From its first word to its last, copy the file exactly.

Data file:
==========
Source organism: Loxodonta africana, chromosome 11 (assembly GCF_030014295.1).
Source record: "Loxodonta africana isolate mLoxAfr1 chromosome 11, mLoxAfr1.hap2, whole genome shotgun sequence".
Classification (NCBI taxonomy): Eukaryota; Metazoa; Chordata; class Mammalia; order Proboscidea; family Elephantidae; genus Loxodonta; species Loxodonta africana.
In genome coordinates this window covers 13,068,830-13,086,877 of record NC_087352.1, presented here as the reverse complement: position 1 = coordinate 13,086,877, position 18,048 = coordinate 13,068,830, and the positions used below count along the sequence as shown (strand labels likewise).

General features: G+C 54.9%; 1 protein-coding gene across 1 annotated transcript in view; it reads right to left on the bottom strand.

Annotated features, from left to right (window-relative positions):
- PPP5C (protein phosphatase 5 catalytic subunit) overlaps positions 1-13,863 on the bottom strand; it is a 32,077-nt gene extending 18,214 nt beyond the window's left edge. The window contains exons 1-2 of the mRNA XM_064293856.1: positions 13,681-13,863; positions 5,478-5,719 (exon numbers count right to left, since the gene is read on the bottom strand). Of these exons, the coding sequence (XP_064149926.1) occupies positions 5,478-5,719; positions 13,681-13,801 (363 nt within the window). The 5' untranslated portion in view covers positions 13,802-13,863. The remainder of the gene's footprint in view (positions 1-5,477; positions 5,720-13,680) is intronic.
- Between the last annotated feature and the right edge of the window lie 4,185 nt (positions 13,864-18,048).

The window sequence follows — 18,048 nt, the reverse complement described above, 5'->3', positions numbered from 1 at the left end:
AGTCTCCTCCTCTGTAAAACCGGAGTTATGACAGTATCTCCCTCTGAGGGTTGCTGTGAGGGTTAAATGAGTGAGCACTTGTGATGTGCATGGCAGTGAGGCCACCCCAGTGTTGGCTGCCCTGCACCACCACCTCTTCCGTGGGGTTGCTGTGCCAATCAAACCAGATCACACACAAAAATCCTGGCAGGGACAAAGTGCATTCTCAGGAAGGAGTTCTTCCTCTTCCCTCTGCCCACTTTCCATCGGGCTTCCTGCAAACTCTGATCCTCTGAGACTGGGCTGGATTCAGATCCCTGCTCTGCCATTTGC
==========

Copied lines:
Source organism: Loxodonta africana, chromosome 11 (assembly GCF_030014295.1).
Source record: "Loxodonta africana isolate mLoxAfr1 chromosome 11, mLoxAfr1.hap2, whole genome shotgun sequence".
Classification (NCBI taxonomy): Eukaryota; Metazoa; Chordata; class Mammalia; order Proboscidea; family Elephantidae; genus Loxodonta; species Loxodonta africana.
In genome coordinates this window covers 13,068,830-13,086,877 of record NC_087352.1, presented here as the reverse complement: position 1 = coordinate 13,086,877, position 18,048 = coordinate 13,068,830, and the positions used below count along the sequence as shown (strand labels likewise).

General features: G+C 54.9%; 1 protein-coding gene across 1 annotated transcript in view; it reads right to left on the bottom strand.

Annotated features, from left to right (window-relative positions):
- PPP5C (protein phosphatase 5 catalytic subunit) overlaps positions 1-13,863 on the bottom strand; it is a 32,077-nt gene extending 18,214 nt beyond the window's left edge. The window contains exons 1-2 of the mRNA XM_064293856.1: positions 13,681-13,863; positions 5,478-5,719 (exon numbers count right to left, since the gene is read on the bottom strand). Of these exons, the coding sequence (XP_064149926.1) occupies positions 5,478-5,719; positions 13,681-13,801 (363 nt within the window). The 5' untranslated portion in view covers positions 13,802-13,863. The remainder of the gene's footprint in view (positions 1-5,477; positions 5,720-13,680) is intronic.
- Between the last annotated feature and the right edge of the window lie 4,185 nt (positions 13,864-18,048).

The window sequence follows — 18,048 nt, the reverse complement described above, 5'->3', positions numbered from 1 at the left end:
AGTCTCCTCCTCTGTAAAACCGGAGTTATGACAGTATCTCCCTCTGAGGGTTGCTGTGAGGGTTAAATGAGTGAGCACTTGTGATGTGCATGGCAGTGAGGCCACCCCAGTGTTGGCTGCCCTGCACCACCACCTCTTCCGTGGGGTTGCTGTGCCAATCAAACCAGATCACACACAAAAATCCTGGCAGGGACAAAGTGCATTCTCAGGAAGGAGTTCTTCCTCTTCCCTCTGCCCACTTTCCATCGGGCTTCCTGCAAACTCTGATCCTCTGAGACTGGGCTGGATTCAGATCCCTGCTCTGCCATTTGC